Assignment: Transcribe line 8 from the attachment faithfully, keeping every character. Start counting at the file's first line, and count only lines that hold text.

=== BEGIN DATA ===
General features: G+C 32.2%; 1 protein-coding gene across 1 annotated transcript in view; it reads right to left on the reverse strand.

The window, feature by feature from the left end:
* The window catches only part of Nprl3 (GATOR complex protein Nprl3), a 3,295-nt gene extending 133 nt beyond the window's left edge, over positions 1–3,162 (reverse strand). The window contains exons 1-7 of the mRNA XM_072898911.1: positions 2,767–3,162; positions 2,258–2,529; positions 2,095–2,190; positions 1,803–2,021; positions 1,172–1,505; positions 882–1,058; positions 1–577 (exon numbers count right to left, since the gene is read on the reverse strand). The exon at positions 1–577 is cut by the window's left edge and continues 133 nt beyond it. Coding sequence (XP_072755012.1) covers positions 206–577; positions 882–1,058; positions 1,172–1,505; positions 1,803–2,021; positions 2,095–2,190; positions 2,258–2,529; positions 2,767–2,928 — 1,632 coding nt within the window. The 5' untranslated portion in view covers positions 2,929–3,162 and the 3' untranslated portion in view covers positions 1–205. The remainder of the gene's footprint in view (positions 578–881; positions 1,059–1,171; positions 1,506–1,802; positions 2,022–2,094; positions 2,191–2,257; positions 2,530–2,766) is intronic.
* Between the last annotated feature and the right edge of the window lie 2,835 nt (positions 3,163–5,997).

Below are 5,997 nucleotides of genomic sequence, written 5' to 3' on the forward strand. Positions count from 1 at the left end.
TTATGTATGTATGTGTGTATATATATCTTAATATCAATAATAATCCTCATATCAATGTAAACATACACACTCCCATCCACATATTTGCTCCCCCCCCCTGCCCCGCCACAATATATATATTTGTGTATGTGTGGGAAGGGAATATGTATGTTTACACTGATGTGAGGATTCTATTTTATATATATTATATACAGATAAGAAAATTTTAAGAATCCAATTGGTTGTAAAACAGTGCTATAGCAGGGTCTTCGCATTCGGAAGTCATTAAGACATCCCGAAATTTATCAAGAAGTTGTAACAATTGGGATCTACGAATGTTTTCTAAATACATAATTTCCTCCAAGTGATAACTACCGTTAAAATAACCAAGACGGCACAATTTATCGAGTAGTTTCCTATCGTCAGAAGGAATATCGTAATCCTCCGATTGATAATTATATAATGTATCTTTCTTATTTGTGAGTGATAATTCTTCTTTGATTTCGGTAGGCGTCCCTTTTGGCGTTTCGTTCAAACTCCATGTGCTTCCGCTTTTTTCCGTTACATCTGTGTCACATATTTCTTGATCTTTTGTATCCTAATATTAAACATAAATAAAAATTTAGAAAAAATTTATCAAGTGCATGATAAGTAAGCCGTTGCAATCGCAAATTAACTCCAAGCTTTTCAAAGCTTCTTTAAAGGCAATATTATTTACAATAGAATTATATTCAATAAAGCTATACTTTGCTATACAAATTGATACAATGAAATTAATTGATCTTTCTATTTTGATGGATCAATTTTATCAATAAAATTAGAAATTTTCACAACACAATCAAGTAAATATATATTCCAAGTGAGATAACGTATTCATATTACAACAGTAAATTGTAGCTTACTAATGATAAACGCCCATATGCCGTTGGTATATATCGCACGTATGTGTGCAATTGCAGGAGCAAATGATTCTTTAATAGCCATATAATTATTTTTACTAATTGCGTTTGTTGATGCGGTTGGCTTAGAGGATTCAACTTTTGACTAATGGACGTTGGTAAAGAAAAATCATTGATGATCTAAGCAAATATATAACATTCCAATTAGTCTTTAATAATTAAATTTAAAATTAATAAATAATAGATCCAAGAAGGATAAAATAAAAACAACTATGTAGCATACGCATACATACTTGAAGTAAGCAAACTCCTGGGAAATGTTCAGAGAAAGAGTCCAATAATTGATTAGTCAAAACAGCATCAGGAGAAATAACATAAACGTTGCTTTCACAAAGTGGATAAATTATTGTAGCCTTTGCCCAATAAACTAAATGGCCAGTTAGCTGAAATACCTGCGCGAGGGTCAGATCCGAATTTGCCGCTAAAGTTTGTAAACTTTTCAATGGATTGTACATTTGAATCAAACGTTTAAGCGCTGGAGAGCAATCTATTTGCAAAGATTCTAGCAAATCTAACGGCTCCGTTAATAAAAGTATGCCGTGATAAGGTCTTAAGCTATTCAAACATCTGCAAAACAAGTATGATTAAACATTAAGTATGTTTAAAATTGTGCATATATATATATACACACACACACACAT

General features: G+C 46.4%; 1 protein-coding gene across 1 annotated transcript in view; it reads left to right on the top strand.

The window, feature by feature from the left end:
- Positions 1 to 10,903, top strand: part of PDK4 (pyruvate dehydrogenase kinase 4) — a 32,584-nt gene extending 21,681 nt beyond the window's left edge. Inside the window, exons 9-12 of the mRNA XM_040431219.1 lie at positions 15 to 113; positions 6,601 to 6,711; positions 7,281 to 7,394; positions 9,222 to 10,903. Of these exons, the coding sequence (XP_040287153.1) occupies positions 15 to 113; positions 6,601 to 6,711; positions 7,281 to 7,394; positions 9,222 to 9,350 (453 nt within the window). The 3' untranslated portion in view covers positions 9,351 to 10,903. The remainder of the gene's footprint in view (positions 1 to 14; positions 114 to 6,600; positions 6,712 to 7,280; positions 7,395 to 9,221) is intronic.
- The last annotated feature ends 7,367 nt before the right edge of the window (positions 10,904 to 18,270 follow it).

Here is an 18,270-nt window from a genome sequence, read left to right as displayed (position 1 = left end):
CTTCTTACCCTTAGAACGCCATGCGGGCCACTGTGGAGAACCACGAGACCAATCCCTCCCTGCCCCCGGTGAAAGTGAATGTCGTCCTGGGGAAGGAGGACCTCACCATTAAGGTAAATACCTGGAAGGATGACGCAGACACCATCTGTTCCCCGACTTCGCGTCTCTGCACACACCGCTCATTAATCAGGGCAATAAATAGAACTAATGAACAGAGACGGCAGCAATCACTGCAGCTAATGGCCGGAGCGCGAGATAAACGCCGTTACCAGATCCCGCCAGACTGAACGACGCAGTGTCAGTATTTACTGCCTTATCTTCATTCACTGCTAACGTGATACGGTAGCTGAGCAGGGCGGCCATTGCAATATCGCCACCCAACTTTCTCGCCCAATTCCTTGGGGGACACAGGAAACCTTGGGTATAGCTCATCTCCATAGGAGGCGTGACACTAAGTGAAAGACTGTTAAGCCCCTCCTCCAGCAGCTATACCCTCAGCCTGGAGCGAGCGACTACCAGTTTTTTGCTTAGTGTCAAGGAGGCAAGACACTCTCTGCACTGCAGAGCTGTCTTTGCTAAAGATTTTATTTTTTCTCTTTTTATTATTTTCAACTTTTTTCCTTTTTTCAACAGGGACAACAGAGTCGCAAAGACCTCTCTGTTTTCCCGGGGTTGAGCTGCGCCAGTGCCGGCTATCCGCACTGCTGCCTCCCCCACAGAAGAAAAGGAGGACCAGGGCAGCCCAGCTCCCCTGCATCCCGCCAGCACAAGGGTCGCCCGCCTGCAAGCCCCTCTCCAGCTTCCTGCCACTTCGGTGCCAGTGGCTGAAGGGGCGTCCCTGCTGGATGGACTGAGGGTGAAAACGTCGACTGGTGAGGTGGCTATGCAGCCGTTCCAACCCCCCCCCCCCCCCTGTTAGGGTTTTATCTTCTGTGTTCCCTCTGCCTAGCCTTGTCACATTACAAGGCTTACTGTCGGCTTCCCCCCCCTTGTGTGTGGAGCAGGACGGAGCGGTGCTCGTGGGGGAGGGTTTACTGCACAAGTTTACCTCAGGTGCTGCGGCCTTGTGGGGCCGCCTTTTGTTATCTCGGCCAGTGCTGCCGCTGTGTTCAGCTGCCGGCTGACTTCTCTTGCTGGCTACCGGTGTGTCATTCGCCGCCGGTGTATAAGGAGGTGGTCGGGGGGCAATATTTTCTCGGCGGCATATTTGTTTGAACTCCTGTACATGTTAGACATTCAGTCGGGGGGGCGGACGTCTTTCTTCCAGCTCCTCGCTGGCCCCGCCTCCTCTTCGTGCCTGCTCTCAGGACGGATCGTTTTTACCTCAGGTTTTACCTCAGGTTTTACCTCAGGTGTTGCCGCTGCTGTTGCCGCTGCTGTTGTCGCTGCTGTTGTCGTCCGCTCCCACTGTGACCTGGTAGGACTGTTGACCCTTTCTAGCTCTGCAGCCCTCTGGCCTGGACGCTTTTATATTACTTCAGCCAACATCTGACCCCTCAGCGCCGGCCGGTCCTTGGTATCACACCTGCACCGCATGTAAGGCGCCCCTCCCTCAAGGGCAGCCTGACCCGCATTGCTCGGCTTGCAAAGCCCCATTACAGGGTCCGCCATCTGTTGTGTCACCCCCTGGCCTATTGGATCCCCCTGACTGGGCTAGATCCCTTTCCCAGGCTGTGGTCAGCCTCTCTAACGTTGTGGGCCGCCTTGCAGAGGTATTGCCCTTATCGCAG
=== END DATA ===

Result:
The window, feature by feature from the left end: